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Architecture                 9,000 BC
Africa
Southwest Asia
Egypt
Indus Valley
China
Europe
South America
Mesoamerica
North America
Other

Africa

 

Southwest Asia

Kent Flannery has noted that many contemporary African peoples live in compounds of circular huts and that most such societies share several characteristics: (1) only one or two people are usually housed in each hut; (2) many of the huts are not residential, but are used for storage, kitchens, stables, and the like; (3) huts are often placed in a circle around a cleared space; (4) food space is usually open one shared by all occupants; and (5) perhaps most important, the social organization of the typical compound, like that of hunting-gathering groups, usually consists of six to eight males, each assoicated with from one to three women and their respective children, and includes strong sexual division of labor. Flannery argues that settlements of adjacent rectangular buildings--which he calls villages--have advantages over settlements of circular buildings--which he calls compounds. The former are more easily enlarged because rooms can be added on, whereas increasing the number of circular residences rapidly increases the diameter of the settlement to an unwieldy size.(26)

Villages are also more defensible than compounds for a number of reasons. But the primary difference is in their respective capacities for intensification of production. In compounds, storage facilities are open and shared, and the basic economic unit is the group; but in villages the basic unit is the family, which maintains its own storage of supplies and thus has greater incentives for intensification of production--the seeds, in other words of private enterprise and the first steps toward capitalist economies. If Flannery is correct, the transition that occurred between 9000 BC and 7000 BC from compounds of circular structures to villages of rectangular rooms is a reflection of the changes in the social organization of the Greater Mesopotamian peoples, with the nuclear family gradually replacing the hunting-and-gathering group as the unit of economic production. And although the circular building tradition continued for several thousand years in parts of Southwest Asia, it was eventually entirely supplanted by rectangular-unit villages.(26)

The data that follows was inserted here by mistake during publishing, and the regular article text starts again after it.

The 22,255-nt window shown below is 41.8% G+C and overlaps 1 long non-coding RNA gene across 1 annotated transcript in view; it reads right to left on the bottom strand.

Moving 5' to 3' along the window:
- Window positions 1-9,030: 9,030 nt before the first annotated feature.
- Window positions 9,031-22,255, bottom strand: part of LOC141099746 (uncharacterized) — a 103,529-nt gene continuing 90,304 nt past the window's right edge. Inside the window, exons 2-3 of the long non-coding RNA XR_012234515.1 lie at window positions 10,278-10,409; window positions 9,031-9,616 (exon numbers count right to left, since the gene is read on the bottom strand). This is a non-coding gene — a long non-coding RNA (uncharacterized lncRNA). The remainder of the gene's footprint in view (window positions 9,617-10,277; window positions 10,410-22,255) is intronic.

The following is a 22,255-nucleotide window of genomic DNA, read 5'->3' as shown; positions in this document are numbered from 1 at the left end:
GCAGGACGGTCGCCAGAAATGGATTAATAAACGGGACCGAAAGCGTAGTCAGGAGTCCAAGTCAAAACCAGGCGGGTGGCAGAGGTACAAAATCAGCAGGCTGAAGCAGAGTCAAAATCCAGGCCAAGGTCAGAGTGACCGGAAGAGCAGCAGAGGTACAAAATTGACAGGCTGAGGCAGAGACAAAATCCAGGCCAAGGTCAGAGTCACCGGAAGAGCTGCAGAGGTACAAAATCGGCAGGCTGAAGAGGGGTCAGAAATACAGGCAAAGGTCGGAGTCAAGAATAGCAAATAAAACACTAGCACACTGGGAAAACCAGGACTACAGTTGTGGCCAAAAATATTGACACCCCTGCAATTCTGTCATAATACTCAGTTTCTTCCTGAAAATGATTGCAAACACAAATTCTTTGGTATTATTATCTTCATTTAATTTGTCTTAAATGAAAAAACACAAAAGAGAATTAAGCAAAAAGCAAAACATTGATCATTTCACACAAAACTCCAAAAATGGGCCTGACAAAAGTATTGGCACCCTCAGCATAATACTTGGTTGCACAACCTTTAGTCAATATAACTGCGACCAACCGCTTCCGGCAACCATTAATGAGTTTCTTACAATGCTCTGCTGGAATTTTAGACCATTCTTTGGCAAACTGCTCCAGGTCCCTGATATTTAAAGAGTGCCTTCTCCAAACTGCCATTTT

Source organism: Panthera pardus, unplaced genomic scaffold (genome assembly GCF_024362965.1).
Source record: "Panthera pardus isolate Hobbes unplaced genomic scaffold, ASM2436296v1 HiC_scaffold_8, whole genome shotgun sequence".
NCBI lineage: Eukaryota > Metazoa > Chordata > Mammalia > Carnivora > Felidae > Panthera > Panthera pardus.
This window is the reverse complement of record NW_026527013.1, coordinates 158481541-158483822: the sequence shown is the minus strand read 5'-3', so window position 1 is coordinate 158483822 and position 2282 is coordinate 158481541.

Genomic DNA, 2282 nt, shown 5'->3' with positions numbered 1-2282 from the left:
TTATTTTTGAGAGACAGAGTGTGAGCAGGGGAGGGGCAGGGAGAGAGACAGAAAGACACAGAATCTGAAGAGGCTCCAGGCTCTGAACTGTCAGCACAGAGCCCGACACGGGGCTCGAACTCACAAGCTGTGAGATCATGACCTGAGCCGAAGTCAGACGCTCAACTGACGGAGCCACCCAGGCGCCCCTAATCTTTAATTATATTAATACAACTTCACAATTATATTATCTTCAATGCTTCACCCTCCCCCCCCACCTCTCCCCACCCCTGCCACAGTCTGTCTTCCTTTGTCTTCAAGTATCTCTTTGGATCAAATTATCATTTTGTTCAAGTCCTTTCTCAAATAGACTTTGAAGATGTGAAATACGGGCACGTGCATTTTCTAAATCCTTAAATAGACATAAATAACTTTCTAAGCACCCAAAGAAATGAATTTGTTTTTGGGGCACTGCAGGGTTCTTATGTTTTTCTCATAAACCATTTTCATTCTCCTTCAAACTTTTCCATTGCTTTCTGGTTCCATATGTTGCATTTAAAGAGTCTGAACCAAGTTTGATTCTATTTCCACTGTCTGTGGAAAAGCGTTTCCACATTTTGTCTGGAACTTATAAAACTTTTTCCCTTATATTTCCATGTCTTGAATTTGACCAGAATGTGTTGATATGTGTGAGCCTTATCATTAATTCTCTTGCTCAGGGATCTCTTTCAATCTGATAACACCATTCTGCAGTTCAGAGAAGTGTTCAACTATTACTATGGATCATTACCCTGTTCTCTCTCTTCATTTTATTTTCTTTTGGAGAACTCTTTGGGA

...the Catal Huyuk culture appeared suddenly on the Konya plain amid a backdrop of very unstable climatic conditions. For example, there is good evidence to suggest that Anatolia was plunged into a mini ice age, c. 8850-8300 BC, following a relatively mild period after the recession of the last Ice Age proper, c. 9500-9000 BC. This glacial relapse would have brought with it intensely long periods of snow, ice and freezing conditions, which would have forced indigenous populations to seek refuge in cave shelters in an attempt to survive on a day-to-day basis. This was significant, for the Catal Huyuk folk's construction of its mostly sub-surface shrines and houses, all huddled together without exterior doors or windows, was clear evidence that they had evolved from a race that had once experienced a subterranean lifestyle...(149)

c. 9,500 - 9000 BC Geological and climatic upheavals accompany the cessation of the Ice Age, including severe volcanic activity and mass flooding; diaspora of Egypt's elder culture to Asia Minor and Kurdistan. Construction of underground cities in Cappadocia to escape the final excesses of the Ice Age. (149)

...Jericho is now known to be the oldest living city in the world, having been almost continuously occupied for the last 11,000 years. The original, small settlement had been constructed next to a perennial spring but around 10,000 years ago it suddenly developed into a town covering ten acres. (160)